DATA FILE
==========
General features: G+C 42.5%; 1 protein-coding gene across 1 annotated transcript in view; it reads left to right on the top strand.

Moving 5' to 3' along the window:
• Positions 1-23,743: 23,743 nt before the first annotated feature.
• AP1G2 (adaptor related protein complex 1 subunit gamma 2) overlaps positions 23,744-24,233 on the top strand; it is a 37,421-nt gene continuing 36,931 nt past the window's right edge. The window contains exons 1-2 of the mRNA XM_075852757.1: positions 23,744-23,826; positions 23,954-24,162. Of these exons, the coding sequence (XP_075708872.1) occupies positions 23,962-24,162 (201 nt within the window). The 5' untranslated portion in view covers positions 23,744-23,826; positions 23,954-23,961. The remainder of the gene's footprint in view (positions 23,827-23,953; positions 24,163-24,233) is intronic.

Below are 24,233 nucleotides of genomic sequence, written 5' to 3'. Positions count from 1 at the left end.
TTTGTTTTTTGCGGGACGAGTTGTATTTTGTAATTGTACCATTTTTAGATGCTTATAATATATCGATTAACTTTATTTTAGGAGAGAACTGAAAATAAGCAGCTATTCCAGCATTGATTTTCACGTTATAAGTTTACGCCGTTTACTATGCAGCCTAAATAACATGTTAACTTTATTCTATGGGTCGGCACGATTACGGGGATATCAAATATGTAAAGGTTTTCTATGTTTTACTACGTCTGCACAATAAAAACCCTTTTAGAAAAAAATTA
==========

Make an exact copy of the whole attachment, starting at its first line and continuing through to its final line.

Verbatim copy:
General features: G+C 42.5%; 1 protein-coding gene across 1 annotated transcript in view; it reads left to right on the top strand.

Moving 5' to 3' along the window:
• Positions 1-23,743: 23,743 nt before the first annotated feature.
• AP1G2 (adaptor related protein complex 1 subunit gamma 2) overlaps positions 23,744-24,233 on the top strand; it is a 37,421-nt gene continuing 36,931 nt past the window's right edge. The window contains exons 1-2 of the mRNA XM_075852757.1: positions 23,744-23,826; positions 23,954-24,162. Of these exons, the coding sequence (XP_075708872.1) occupies positions 23,962-24,162 (201 nt within the window). The 5' untranslated portion in view covers positions 23,744-23,826; positions 23,954-23,961. The remainder of the gene's footprint in view (positions 23,827-23,953; positions 24,163-24,233) is intronic.

Below are 24,233 nucleotides of genomic sequence, written 5' to 3'. Positions count from 1 at the left end.
TTTGTTTTTTGCGGGACGAGTTGTATTTTGTAATTGTACCATTTTTAGATGCTTATAATATATCGATTAACTTTATTTTAGGAGAGAACTGAAAATAAGCAGCTATTCCAGCATTGATTTTCACGTTATAAGTTTACGCCGTTTACTATGCAGCCTAAATAACATGTTAACTTTATTCTATGGGTCGGCACGATTACGGGGATATCAAATATGTAAAGGTTTTCTATGTTTTACTACGTCTGCACAATAAAAACCCTTTTAGAAAAAAATTA